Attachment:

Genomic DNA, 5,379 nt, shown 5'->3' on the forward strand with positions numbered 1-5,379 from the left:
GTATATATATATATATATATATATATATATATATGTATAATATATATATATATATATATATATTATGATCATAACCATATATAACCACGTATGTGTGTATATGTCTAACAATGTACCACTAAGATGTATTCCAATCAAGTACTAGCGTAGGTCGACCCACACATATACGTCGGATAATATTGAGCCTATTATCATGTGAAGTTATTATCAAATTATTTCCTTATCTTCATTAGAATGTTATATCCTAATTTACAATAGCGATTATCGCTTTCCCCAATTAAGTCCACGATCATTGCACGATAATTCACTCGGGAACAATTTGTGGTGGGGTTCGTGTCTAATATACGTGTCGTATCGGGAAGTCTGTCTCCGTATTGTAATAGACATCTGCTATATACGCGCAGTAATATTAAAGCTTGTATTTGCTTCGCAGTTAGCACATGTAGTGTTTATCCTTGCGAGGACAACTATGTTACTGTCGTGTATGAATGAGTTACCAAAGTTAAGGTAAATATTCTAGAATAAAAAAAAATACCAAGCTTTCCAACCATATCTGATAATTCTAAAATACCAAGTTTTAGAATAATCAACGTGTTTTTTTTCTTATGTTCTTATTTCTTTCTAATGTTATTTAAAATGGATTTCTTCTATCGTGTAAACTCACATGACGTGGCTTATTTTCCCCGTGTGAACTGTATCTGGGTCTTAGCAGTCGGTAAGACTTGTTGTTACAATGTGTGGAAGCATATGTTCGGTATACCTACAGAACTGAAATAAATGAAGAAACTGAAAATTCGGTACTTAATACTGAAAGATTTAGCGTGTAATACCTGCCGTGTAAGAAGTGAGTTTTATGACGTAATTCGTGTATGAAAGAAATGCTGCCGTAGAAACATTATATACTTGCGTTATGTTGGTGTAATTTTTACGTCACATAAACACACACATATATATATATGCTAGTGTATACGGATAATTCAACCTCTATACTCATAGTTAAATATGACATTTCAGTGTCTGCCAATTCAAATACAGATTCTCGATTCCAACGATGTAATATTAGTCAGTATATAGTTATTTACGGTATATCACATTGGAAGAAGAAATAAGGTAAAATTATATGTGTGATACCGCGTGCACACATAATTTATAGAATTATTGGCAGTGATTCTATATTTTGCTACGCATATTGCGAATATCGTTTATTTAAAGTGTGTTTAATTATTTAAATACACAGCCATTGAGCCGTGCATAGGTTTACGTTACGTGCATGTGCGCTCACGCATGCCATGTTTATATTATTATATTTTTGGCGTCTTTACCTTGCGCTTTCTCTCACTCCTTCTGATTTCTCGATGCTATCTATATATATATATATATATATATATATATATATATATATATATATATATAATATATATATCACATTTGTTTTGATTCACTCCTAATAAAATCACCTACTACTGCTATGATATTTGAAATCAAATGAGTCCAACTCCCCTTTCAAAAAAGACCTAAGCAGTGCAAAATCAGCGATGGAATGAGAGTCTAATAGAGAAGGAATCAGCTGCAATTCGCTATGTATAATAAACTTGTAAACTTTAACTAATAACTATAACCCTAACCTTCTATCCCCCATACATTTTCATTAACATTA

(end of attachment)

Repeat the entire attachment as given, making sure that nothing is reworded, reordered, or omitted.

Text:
Genomic DNA, 5,379 nt, shown 5'->3' on the forward strand with positions numbered 1-5,379 from the left:
GTATATATATATATATATATATATATATATATATGTATAATATATATATATATATATATATATTATGATCATAACCATATATAACCACGTATGTGTGTATATGTCTAACAATGTACCACTAAGATGTATTCCAATCAAGTACTAGCGTAGGTCGACCCACACATATACGTCGGATAATATTGAGCCTATTATCATGTGAAGTTATTATCAAATTATTTCCTTATCTTCATTAGAATGTTATATCCTAATTTACAATAGCGATTATCGCTTTCCCCAATTAAGTCCACGATCATTGCACGATAATTCACTCGGGAACAATTTGTGGTGGGGTTCGTGTCTAATATACGTGTCGTATCGGGAAGTCTGTCTCCGTATTGTAATAGACATCTGCTATATACGCGCAGTAATATTAAAGCTTGTATTTGCTTCGCAGTTAGCACATGTAGTGTTTATCCTTGCGAGGACAACTATGTTACTGTCGTGTATGAATGAGTTACCAAAGTTAAGGTAAATATTCTAGAATAAAAAAAAATACCAAGCTTTCCAACCATATCTGATAATTCTAAAATACCAAGTTTTAGAATAATCAACGTGTTTTTTTTCTTATGTTCTTATTTCTTTCTAATGTTATTTAAAATGGATTTCTTCTATCGTGTAAACTCACATGACGTGGCTTATTTTCCCCGTGTGAACTGTATCTGGGTCTTAGCAGTCGGTAAGACTTGTTGTTACAATGTGTGGAAGCATATGTTCGGTATACCTACAGAACTGAAATAAATGAAGAAACTGAAAATTCGGTACTTAATACTGAAAGATTTAGCGTGTAATACCTGCCGTGTAAGAAGTGAGTTTTATGACGTAATTCGTGTATGAAAGAAATGCTGCCGTAGAAACATTATATACTTGCGTTATGTTGGTGTAATTTTTACGTCACATAAACACACACATATATATATATGCTAGTGTATACGGATAATTCAACCTCTATACTCATAGTTAAATATGACATTTCAGTGTCTGCCAATTCAAATACAGATTCTCGATTCCAACGATGTAATATTAGTCAGTATATAGTTATTTACGGTATATCACATTGGAAGAAGAAATAAGGTAAAATTATATGTGTGATACCGCGTGCACACATAATTTATAGAATTATTGGCAGTGATTCTATATTTTGCTACGCATATTGCGAATATCGTTTATTTAAAGTGTGTTTAATTATTTAAATACACAGCCATTGAGCCGTGCATAGGTTTACGTTACGTGCATGTGCGCTCACGCATGCCATGTTTATATTATTATATTTTTGGCGTCTTTACCTTGCGCTTTCTCTCACTCCTTCTGATTTCTCGATGCTATCTATATATATATATATATATATATATATATATATATATATATATATATATAATATATATATCACATTTGTTTTGATTCACTCCTAATAAAATCACCTACTACTGCTATGATATTTGAAATCAAATGAGTCCAACTCCCCTTTCAAAAAAGACCTAAGCAGTGCAAAATCAGCGATGGAATGAGAGTCTAATAGAGAAGGAATCAGCTGCAATTCGCTATGTATAATAAACTTGTAAACTTTAACTAATAACTATAACCCTAACCTTCTATCCCCCATACATTTTCATTAACATTA